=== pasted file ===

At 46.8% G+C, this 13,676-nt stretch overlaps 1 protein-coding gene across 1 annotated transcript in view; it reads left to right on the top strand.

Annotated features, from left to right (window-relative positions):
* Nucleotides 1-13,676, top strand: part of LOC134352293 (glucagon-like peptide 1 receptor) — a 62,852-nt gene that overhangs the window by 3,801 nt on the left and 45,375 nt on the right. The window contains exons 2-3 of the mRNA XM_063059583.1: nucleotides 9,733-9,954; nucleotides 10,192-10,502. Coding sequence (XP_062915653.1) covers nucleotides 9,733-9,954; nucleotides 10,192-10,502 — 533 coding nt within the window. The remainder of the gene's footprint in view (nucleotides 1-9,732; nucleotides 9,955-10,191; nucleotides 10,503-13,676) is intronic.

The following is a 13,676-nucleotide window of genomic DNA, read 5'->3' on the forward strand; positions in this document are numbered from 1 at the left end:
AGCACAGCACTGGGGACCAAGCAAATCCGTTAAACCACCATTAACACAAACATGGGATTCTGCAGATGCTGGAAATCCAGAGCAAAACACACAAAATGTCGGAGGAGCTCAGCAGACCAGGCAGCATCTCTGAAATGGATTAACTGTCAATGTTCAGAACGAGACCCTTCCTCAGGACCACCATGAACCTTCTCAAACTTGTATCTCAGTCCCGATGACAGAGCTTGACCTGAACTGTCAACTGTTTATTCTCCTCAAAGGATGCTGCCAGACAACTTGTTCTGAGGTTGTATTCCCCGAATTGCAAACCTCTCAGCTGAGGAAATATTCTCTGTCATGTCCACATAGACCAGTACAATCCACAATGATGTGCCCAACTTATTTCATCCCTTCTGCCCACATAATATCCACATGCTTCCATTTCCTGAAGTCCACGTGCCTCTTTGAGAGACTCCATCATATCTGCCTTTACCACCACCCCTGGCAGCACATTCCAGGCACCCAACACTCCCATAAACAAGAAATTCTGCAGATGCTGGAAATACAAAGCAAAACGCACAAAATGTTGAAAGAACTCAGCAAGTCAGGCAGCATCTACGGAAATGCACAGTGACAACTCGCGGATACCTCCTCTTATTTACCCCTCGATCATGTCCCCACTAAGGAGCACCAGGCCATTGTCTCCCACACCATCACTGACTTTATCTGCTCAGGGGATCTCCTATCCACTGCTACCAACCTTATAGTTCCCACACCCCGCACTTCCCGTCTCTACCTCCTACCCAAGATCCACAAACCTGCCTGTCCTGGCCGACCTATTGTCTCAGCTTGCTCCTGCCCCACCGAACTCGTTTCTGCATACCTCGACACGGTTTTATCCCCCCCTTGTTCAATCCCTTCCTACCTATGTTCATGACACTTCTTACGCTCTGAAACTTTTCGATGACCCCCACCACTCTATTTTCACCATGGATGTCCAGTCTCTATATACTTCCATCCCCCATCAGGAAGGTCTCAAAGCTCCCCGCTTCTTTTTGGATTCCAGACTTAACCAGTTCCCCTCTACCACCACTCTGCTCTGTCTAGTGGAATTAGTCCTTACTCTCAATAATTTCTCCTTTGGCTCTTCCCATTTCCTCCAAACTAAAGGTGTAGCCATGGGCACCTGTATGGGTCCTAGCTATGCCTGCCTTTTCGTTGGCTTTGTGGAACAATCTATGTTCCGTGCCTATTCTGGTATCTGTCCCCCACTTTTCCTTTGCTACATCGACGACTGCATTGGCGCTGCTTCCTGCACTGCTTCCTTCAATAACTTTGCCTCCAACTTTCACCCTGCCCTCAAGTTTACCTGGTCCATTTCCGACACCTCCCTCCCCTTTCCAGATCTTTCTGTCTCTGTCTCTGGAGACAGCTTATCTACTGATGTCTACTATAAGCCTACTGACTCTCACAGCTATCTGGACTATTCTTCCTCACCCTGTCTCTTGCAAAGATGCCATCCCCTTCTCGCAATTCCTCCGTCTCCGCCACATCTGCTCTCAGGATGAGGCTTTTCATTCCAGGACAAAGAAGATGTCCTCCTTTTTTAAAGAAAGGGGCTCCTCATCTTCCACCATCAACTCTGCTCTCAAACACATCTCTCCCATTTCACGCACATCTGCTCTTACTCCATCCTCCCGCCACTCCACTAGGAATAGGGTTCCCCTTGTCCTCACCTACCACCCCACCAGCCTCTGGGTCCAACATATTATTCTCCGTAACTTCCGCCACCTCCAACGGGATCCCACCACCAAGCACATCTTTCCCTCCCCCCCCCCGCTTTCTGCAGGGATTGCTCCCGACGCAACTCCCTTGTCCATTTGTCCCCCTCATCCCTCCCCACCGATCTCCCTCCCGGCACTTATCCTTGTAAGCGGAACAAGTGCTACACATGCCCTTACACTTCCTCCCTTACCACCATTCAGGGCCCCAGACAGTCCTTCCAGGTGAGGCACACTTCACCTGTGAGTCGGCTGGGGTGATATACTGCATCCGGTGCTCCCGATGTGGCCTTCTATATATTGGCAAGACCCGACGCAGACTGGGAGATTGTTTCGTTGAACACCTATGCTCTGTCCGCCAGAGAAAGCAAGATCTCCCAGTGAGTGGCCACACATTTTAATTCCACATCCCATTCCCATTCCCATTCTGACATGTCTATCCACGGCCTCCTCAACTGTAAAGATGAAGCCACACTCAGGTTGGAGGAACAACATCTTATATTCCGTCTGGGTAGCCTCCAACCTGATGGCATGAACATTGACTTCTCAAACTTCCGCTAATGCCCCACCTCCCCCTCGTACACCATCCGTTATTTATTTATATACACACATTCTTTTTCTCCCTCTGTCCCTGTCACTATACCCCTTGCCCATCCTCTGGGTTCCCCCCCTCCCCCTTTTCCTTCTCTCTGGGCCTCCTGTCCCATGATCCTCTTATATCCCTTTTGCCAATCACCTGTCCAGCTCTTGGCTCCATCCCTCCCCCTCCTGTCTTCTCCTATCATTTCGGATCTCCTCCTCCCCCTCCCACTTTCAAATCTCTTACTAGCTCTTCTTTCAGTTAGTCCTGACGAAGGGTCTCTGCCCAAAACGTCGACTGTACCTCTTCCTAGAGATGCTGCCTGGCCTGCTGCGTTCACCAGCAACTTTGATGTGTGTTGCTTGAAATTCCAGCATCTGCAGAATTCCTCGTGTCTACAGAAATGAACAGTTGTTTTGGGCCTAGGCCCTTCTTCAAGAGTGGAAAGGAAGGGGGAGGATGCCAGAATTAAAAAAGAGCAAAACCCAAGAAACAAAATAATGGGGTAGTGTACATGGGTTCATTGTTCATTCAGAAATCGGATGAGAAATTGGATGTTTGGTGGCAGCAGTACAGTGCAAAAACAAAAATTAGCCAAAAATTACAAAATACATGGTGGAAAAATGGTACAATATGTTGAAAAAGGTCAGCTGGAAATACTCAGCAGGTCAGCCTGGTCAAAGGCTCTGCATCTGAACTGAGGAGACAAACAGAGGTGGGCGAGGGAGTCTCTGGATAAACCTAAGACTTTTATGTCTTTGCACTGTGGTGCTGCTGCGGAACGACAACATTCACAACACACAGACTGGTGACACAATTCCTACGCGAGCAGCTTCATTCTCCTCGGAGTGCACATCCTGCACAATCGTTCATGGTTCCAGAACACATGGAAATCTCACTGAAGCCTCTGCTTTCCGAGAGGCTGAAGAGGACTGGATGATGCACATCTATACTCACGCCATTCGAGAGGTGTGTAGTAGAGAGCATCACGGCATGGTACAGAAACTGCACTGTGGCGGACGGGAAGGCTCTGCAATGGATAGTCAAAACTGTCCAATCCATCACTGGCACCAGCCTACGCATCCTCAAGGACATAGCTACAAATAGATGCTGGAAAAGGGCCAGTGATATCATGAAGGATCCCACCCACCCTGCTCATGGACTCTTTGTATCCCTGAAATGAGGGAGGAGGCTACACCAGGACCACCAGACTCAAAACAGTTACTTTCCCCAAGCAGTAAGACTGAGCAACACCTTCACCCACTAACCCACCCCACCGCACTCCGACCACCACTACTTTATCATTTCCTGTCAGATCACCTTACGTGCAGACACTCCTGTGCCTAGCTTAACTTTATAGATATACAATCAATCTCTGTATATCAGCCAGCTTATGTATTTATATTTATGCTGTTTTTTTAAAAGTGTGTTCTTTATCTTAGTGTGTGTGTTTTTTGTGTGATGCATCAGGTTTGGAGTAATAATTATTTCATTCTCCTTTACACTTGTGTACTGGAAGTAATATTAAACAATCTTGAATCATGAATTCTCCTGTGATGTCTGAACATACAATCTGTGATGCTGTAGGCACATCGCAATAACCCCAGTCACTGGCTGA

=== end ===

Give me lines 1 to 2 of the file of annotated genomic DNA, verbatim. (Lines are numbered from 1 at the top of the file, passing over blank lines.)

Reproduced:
At 46.8% G+C, this 13,676-nt stretch overlaps 1 protein-coding gene across 1 annotated transcript in view; it reads left to right on the top strand.

Annotated features, from left to right (window-relative positions):